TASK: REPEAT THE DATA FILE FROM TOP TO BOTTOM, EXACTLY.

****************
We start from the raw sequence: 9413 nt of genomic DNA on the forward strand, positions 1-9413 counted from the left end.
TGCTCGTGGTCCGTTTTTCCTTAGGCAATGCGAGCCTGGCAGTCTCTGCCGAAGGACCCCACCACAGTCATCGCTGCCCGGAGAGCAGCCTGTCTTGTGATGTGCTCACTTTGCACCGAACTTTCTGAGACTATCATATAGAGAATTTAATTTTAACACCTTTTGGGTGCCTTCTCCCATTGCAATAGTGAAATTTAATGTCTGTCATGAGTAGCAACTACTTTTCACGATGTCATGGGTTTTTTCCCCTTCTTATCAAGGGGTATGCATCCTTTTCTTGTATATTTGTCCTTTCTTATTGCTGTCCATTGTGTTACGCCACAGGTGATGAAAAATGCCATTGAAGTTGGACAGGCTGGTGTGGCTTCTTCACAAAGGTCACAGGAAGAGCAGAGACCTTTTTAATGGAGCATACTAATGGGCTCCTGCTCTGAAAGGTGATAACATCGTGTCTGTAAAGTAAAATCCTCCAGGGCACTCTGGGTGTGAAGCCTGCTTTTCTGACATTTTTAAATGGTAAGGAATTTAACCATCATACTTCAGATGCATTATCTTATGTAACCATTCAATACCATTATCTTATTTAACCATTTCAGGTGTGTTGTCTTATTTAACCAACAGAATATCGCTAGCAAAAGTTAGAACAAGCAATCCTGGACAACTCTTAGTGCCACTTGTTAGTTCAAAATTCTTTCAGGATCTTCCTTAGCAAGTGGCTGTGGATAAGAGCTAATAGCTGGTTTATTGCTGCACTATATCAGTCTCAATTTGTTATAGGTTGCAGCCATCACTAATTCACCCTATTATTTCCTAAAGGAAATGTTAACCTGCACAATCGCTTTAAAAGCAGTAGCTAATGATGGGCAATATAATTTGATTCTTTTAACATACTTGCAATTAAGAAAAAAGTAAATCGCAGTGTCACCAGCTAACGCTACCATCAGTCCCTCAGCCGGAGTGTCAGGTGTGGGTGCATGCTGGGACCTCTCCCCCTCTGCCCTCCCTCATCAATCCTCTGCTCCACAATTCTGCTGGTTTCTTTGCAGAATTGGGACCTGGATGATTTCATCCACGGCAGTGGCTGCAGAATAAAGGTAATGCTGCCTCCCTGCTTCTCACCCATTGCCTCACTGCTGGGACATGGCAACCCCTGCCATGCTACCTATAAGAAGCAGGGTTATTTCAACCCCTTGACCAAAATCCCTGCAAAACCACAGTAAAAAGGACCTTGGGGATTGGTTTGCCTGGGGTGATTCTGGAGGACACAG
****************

We start from the raw sequence: 9413 nt of genomic DNA on the forward strand, positions 1-9413 counted from the left end.
TGCTCGTGGTCCGTTTTTCCTTAGGCAATGCGAGCCTGGCAGTCTCTGCCGAAGGACCCCACCACAGTCATCGCTGCCCGGAGAGCAGCCTGTCTTGTGATGTGCTCACTTTGCACCGAACTTTCTGAGACTATCATATAGAGAATTTAATTTTAACACCTTTTGGGTGCCTTCTCCCATTGCAATAGTGAAATTTAATGTCTGTCATGAGTAGCAACTACTTTTCACGATGTCATGGGTTTTTTCCCCTTCTTATCAAGGGGTATGCATCCTTTTCTTGTATATTTGTCCTTTCTTATTGCTGTCCATTGTGTTACGCCACAGGTGATGAAAAATGCCATTGAAGTTGGACAGGCTGGTGTGGCTTCTTCACAAAGGTCACAGGAAGAGCAGAGACCTTTTTAATGGAGCATACTAATGGGCTCCTGCTCTGAAAGGTGATAACATCGTGTCTGTAAAGTAAAATCCTCCAGGGCACTCTGGGTGTGAAGCCTGCTTTTCTGACATTTTTAAATGGTAAGGAATTTAACCATCATACTTCAGATGCATTATCTTATGTAACCATTCAATACCATTATCTTATTTAACCATTTCAGGTGTGTTGTCTTATTTAACCAACAGAATATCGCTAGCAAAAGTTAGAACAAGCAATCCTGGACAACTCTTAGTGCCACTTGTTAGTTCAAAATTCTTTCAGGATCTTCCTTAGCAAGTGGCTGTGGATAAGAGCTAATAGCTGGTTTATTGCTGCACTATATCAGTCTCAATTTGTTATAGGTTGCAGCCATCACTAATTCACCCTATTATTTCCTAAAGGAAATGTTAACCTGCACAATCGCTTTAAAAGCAGTAGCTAATGATGGGCAATATAATTTGATTCTTTTAACATACTTGCAATTAAGAAAAAAGTAAATCGCAGTGTCACCAGCTAACGCTACCATCAGTCCCTCAGCCGGAGTGTCAGGTGTGGGTGCATGCTGGGACCTCTCCCCCTCTGCCCTCCCTCATCAATCCTCTGCTCCACAATTCTGCTGGTTTCTTTGCAGAATTGGGACCTGGATGATTTCATCCACGGCAGTGGCTGCAGAATAAAGGTAATGCTGCCTCCCTGCTTCTCACCCATTGCCTCACTGCTGGGACATGGCAACCCCTGCCATGCTACCTATAAGAAGCAGGGTTATTTCAACCCCTTGACCAAAATCCCTGCAAAACCACAGTAAAAAGGACCTTGGGGATTGGTTTGCCTGGGGTGATTCTGGAGGACACAG